So, I have this poetry collection coming out?
You can hear the hesitation with which I write that. I trained myself, over many years, to take compliments well. When someone said “You look beautiful,” I learned to say “Thank you.” (I didn’t train myself to believe it, but I did train myself not to say something like, “Oh, but I looked dreadful this morning, you should see me when I first wake up.”) I think I need to train myself to talk about my poetry in the same way, so I can say “I have a poetry collection coming out” as though it were a normal thing, as though I didn’t worry about it terribly.
Why do I worry about it? Because I’ve never in my life had confidence in myself as a poet. No, wait, I did have confidence once, when I was in high school. Back then, I wrote poetry constantly and confidently. I published some of it in the school poetry magazine. It was college that created problems for me, specifically the poetry classes I took at the University of Virginia. UVA has a famous creative writing program, with famous poets teaching in it. And, I’m sure without intending it or perhaps even realizing it, they convinced me that what I wrote was not worth writing.
Here, by the way, is the poetry collection, and I can tell you that I’m very proud of it. It’s forthcoming from the wonderful Papaveria Press.
In my literature classes, we studied poetry from all eras. But in creative writing classes, we were expected to read modern poetry, and to appreciate modern poets specifically. A lot of what we were reading, I simply did not like, but I got the distinct sense that I was supposed to write that sort of thing. (I should say, here, that there is a great deal of modern poetry I love, if by modern we mean 20th century. But we were reading the poetry of the 1970s and 80s, and I had a difficult time getting excited about any of it. Contemporary poetry feels more spacious now than it did back then.)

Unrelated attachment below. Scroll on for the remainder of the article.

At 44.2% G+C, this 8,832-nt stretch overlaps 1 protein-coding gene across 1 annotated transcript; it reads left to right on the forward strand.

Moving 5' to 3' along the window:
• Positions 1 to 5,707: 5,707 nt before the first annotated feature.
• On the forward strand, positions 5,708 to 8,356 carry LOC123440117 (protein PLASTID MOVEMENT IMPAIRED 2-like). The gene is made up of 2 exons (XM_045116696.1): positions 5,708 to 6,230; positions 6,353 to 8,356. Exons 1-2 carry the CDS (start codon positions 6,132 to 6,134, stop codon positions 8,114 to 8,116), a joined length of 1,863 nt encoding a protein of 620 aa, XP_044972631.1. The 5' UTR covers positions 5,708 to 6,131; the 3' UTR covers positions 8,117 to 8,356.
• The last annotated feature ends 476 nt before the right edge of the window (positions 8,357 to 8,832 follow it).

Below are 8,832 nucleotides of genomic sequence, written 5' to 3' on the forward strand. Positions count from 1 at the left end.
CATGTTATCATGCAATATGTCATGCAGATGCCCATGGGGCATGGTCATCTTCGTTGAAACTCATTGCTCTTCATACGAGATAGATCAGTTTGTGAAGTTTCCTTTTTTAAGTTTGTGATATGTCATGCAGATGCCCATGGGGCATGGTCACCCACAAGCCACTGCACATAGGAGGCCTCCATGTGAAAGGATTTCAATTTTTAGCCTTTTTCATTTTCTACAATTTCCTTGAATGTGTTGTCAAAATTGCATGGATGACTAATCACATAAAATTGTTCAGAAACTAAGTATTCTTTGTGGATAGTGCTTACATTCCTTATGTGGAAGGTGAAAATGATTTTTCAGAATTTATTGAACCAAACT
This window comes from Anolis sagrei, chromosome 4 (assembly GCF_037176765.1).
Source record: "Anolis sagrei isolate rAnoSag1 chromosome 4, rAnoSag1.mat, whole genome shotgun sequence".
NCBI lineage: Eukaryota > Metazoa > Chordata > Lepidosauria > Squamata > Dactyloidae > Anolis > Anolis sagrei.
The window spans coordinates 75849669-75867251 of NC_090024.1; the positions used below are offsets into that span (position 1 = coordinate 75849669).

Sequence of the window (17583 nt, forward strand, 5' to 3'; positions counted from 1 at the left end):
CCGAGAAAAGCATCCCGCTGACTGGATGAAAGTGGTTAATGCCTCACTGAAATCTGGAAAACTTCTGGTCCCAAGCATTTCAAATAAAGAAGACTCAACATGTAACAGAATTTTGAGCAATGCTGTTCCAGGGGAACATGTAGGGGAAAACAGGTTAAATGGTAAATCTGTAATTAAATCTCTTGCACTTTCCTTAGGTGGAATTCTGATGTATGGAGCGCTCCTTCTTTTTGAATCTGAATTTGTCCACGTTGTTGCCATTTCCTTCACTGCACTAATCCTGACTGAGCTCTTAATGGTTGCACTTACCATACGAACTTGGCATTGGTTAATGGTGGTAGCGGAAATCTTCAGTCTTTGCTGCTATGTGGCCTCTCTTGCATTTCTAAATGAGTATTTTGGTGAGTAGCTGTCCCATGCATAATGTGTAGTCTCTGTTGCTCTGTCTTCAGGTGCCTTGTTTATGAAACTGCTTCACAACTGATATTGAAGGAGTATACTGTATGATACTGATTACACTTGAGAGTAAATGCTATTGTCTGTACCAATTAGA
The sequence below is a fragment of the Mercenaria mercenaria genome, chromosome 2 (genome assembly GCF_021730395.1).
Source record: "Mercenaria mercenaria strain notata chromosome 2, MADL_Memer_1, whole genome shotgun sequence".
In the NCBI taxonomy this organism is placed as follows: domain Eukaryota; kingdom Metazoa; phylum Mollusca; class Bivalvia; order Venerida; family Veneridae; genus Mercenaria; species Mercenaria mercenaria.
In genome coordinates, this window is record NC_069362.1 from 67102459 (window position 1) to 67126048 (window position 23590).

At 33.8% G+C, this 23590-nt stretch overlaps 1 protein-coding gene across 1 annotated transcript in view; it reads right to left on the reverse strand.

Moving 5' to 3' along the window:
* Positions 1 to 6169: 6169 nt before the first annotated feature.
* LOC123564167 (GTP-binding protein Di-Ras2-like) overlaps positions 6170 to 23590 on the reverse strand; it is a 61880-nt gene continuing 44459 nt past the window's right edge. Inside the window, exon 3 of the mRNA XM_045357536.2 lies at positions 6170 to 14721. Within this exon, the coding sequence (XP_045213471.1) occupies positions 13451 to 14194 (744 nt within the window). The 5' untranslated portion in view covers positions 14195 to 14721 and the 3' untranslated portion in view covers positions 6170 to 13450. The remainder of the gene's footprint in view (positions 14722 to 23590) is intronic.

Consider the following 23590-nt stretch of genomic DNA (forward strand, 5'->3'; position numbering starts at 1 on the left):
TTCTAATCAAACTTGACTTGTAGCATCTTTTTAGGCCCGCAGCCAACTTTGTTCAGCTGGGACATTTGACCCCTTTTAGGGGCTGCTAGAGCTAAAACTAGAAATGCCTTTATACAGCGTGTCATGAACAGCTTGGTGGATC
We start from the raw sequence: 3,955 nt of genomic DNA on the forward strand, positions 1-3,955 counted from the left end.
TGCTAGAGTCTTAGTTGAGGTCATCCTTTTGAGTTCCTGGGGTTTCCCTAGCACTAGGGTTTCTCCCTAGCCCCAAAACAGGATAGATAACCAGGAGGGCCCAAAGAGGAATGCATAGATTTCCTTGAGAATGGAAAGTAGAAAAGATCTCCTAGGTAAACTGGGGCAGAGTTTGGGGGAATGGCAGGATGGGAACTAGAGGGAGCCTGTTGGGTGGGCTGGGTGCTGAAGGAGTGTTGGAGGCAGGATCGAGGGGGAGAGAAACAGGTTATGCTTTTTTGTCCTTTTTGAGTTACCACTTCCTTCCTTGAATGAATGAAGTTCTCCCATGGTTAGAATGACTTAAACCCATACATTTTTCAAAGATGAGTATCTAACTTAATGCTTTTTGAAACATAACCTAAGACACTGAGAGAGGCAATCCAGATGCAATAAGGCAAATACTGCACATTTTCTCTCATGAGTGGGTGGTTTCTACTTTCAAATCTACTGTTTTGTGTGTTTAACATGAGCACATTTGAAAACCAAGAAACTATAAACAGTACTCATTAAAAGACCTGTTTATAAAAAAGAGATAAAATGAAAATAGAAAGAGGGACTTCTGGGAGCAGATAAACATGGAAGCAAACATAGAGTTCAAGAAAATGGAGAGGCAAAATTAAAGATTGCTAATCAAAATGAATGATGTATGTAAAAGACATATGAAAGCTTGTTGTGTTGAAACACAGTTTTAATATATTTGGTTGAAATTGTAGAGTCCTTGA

The last poetry class I took was with a famousish poet, the kind of poet who gets into all the anthologies. My first poem was about a woman who has dragons moving into her house — small ones, that get “tangled in her hangers.” I remember those words from the poem. When we critiqued it, my classmates couldn’t understand what I was trying to do — why dragons? They were, of course, a metaphor — but I wasn’t treating them as a metaphor in an obvious way, just writing about what a pain it was to have dragons (small ones) in your house.
That class didn’t stop me from writing poetry. I kept writing and even publishing poetry, all through law school. (I published poetry before I published prose.) But I didn’t talk about it, as though poetry were some sort of disease it was best not to discuss too much. I was surprised when people liked my poems — it’s been a surprise to me, over the last few years, that they’ve been reprinted in Year’s Best anthologies, and that editors like Terri Windling and Ellen Datlow ask me for poems. The greatest surprise was when, with great trepidation, I posted some poems on Facebook and people told me how much they liked them — shared them with friends, commented.
And now I have this poetry collection coming out, so I’m determined to talk about it.
It’s not polite to write about poetry without including some, so here is a poem that should be appropriate for the season:
Autumn, the Fool
The leaves float on the water like patches of motley.
Autumn, the fool, has dropped them into the lake,
where they rival the costume, not of the staid brown duck,
but the splendid drake.
He capers down the lanes in his ragged garments,
a comical figure shedding last year’s leaves,
but as he passes the crickets begin their wailing
and the chipmunk grieves.
The willow bends down to watch herself in the water
and shivers at the sight of her yellow hair.
Autumn the fool has passed her, and soon her branches
will be bare.
By the way, if you’re interested in the collection, it’s meant as a companion to my short story collection In the Forest of Forgetting, which is being reissued by Papaveria Press in a beautiful new edition: